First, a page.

Many years passed and all of Abdul Muttalib’s sons grew up to be exemplary men just like him. Abdul Muttalib very well remembered what he had promised Allah in despair.

He was true to his word, honest and sincere. His sons were also men of great character and strong wills. One of them was particularly special to Abdul Muttalib.

He was Abdullah. Allah had blessed him with chastity and intelligence, due to which he was loved by all.

Abdul Muttalib gathered his sons and told them about the vow.

My sons, I made this promise to Allah and now you are all grown up, I must fulfil my oath,” Abdul Muttalib confided in them.

“Whatever you say, we shall obey your command,” they said in submission to their father. “Your vow, is our vow,” they comforted him.

“Each one of you will write your name on an arrow, then I will take it to the Kaabah,” Abdul Muttalib instructed. It was a common practice amongst the Arabs to make selections this way. Names of candidates would be written on arrows.

They would be shuffled and someone important would randomly draw them. On this day, they selected the guardian of the chief idol Hubal, to do the honors.

They reached the Kaabah where the idol was placed and arrows were to be cast. The air crackled with tension. Every breath could be heard as the sons of Abdul Muttalib wrote their names on their respective arrows. Beads of anticipatory sweat broke on Abdul Muttalib’s forehead.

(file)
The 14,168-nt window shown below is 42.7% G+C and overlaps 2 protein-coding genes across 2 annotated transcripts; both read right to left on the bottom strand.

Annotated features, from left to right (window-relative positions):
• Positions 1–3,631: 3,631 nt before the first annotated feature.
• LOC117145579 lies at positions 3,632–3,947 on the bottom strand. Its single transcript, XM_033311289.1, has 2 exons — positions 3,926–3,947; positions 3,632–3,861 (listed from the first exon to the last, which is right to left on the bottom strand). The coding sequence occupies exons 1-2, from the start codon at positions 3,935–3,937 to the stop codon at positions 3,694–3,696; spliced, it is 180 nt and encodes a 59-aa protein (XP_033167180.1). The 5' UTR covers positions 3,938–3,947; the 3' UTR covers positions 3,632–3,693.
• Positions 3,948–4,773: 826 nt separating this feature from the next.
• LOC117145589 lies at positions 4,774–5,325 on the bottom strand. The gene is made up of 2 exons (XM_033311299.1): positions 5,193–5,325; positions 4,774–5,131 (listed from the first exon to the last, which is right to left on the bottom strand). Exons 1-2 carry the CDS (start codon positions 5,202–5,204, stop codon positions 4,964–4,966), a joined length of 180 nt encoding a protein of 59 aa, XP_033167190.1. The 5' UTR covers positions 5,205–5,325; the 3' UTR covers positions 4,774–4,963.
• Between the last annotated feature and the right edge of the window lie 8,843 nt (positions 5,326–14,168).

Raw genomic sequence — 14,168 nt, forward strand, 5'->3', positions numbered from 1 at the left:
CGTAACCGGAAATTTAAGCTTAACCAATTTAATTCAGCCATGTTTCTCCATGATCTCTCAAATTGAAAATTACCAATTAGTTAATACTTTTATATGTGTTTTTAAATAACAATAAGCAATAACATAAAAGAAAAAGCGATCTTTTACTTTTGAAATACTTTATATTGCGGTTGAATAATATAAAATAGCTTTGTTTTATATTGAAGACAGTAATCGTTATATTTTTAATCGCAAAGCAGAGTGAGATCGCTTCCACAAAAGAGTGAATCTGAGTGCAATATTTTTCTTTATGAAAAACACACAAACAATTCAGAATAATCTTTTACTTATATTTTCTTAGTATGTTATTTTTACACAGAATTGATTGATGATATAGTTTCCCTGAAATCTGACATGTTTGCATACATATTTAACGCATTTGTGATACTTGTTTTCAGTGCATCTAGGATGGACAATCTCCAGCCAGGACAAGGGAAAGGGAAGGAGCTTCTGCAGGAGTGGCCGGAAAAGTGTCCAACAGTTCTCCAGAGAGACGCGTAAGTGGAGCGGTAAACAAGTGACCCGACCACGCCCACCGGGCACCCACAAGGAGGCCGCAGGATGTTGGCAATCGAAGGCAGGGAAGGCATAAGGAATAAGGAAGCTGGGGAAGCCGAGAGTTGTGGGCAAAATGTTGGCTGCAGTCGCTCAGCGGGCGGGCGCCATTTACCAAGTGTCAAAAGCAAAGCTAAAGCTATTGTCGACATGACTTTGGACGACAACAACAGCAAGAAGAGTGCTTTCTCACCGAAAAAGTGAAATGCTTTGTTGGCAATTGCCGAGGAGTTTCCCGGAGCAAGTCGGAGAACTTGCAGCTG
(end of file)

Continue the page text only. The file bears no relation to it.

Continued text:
He closed his eyes and prayed to Allah. It was remarkable that Abdul Muttalib did not pray to any idol made of lifeless stone. Even in this moment of sheer anguish, he did not beg before Hubal, or any other statue.

“Oh Allah, my son Abdullah is the sweetest and dearest to me, please let it not be him,” Abdul Muttalib prayed earnestly.

The arrows were shuffled and the guardian of Hubal drew out one randomly. “Abdullah,” it said, ominously.

With a lump in his throat, Abdul Muttalib clutched his knife, ready to sacrifice his beloved son to Allah. Abdullah followed obediently, his face as pale as death. Together, they trudged towards the spot where sacrifices were offered.

During this time, a curious crowd had gathered to witness the disturbing goings-on. Mughirah, the chief of the Makhzum tribe, exclaimed in an authoritative voice, “Stop this! There is no way that you will sacrifice him. It’s wrong in every way!”

“Take all our property and give it as ransom to Allah,” Mughirah commanded. “Father please, offer something else as sacrifice, not our dear brother,” Abdullah’s brother Abu Talib begged desperately. Pleads like, “Don’t do this,” “Stop,” “Sacrifice something else,”  echoed all around Abdul Muttalib.

He finally gave up and listened to his family as they cried earnestly. Yet, the unsettling feeling of not fulfilling the vow nagged at his heart. “We will call upon a wise woman to judge the matter,” a man from the Quraish tribe advised wisely.

Abdul Muttalib, along with a group of men, approached the wise woman and informed her of the situation.

“Make Abdullah stand next to a herd of ten camels,” she instructed. “Cast your arrow, if it falls next to Abdullah, add ten more camels to the herd,” she explained. “You have to continue doing this until you cast an arrow and it falls next to the camels,” the wise woman directed.

Abdul Muttalib, the men of Quraish and the Makhzum tribes, and Abdullah’s brothers, all set to follow the orders of the wise old woman.

They gathered their arrows and shot, wishing sincerely that the arrow would fall against the camels. All eyes were on the arrow as it flew through the air, slicing the tense silence.